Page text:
To decrease the loss of heat to the surrounding atmosphere and to eliminate weather and dust contamination, absorbers 18 and 20 and reflectors 16 and 26 are enclosed and sealed within housing 14 by window 12 which has a glazing 30 received in a frame 32 sealed to the front face of housing 14 to create a dead air space between the housing and the glazing. Glazing 30 is of a transparent material such as glass but preferably of a lighter weight transparent material such as a transparent plastic sheet or film of a polymer such as polyester, polyethylene, or polyvinylfluoride. To provide improved thermal insulating properties glazing 30 may be of multiple layers or sheets with a dead air space or vacuum between the layers.
In accordance with one feature of this invention reflector 16 focuses direct rays 34 of solar radiation (FIG. 4) on tube absorber 20 and reflects diffused rays 36 of solar radiation (FIG. 5) on plate absorbers 18. This focusing and reflecting of rays 34 and 36 of solar radiation is achieved by constructing reflector 16 so that in cross-section it is essentially parabolic throughout its length, positioning tube absorber 20 so that its axis is essentially coincident with the longitudinal line of focus 38 of parabolic reflector 16, and positioning plate absorber assembly 18 so that is lies in a plane 40 which is generally perpendicular to glazing 30, extends longitudinally of tube absorber 20 and preferably contains the line of focus 38 of the parabolic reflector. This location of absorbers 18 and 20 also minimizes blockage of rays of solar radiation which have passed through entrance window 12.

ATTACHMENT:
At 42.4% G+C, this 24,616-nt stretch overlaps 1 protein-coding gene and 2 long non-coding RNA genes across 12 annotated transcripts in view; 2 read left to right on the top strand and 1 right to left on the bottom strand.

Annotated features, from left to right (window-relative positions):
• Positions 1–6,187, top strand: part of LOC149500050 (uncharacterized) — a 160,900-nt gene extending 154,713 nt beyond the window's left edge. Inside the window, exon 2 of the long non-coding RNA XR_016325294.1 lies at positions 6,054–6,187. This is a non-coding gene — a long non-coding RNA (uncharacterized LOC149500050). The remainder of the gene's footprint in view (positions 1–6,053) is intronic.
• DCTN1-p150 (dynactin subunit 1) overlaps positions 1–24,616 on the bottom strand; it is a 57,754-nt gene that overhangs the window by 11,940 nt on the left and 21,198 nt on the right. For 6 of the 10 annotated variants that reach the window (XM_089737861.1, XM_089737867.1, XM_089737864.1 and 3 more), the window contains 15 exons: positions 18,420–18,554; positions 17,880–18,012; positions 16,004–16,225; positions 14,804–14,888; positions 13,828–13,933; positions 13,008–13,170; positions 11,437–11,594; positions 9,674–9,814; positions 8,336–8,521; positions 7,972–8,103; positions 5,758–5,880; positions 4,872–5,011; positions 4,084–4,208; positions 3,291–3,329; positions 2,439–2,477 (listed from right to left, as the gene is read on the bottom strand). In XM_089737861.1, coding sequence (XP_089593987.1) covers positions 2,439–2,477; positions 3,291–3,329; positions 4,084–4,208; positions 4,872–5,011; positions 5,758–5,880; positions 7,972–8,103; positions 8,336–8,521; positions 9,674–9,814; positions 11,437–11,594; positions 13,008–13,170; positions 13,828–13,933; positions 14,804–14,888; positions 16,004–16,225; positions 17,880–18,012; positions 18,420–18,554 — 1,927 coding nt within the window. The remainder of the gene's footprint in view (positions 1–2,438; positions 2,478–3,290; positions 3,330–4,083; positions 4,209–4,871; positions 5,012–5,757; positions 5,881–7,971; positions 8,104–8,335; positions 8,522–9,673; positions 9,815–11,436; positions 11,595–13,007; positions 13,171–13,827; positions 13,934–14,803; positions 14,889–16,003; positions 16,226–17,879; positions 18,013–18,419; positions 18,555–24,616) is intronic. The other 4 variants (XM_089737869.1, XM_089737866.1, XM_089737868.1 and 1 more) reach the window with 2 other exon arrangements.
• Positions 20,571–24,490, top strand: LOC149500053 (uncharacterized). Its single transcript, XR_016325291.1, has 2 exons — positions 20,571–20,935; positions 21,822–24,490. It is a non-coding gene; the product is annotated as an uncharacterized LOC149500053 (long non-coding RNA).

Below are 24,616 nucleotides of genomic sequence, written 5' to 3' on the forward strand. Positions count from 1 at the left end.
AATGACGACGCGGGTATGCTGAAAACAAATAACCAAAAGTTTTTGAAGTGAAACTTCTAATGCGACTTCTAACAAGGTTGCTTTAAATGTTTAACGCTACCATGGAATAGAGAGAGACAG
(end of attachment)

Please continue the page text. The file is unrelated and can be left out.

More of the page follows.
In accordance with this invention, absorbers 18 and 20 are constructed and arranged to operate with improved efficiency, absorb solar energy on overcast and hazy days, and produce a greater temperature rise in the fluid passing through the absorbers. Plate absorber assembly 18 has two similar separate absorber elements 42 and 44 each having tubes 46 and 48 connected to longitudinally extending plate segments 50 lying in a common plane. To assure good heat transfer to tubes 46 and 48 from plates 50, they may be soldered, brazed or welded together throughout their length or formed as an integral unit. The tubes and plates are of a material having a good coefficient of thermal conductivity such as copper or aluminum and are made highly absorbitive of solar radiation such as by applying over their entire exposed surfaces a flat black paint or preferably a selective coating such as black chrome oxide which is highly absorbitive of solar energy and emits relatively little heat. In lieu of applying a black paint or selective coating, a thin nickel foil with a black selective surface for high solar energy absorption and low thermal radiation such as that sold under the tradename "Maxorb" by the Ergenics Division of MPD Technology Corporation of 4 William Demarast Place, Waldwick, N.J. 07463, may be applied directly on the exterior surfaces of the tubes and plates of absorber assemblies 18 and 20.
A greater temperature rise is produced in the fluid circulated through the absorbers by passing the fluid first seriatim through each plate absorber element 42 and 44 and then through tube absorber 20, physically separating and spacing tube absorber 20 from the plate absorber elements 42 and 44, and constructing tube absorber 20 so that only a relatively thin layer of fluid flows therethrough. As shown in FIG. 2, tube absorber 20 has a relatively thin annular fluid passage 52 defined by an inner tube 54 with closed ends which is wholly received within outer tube 56 and preferably has an outside diameter which is at least two-thirds of the inside diameter of tube 56. The fluid is caused to circulate in a spiral path through passage 52 and inner tube 54 is supported generally concentrically within outer tube 56 by spiral spacers 58 (FIG. 3) which are longitudinally spaced apart in passage 52.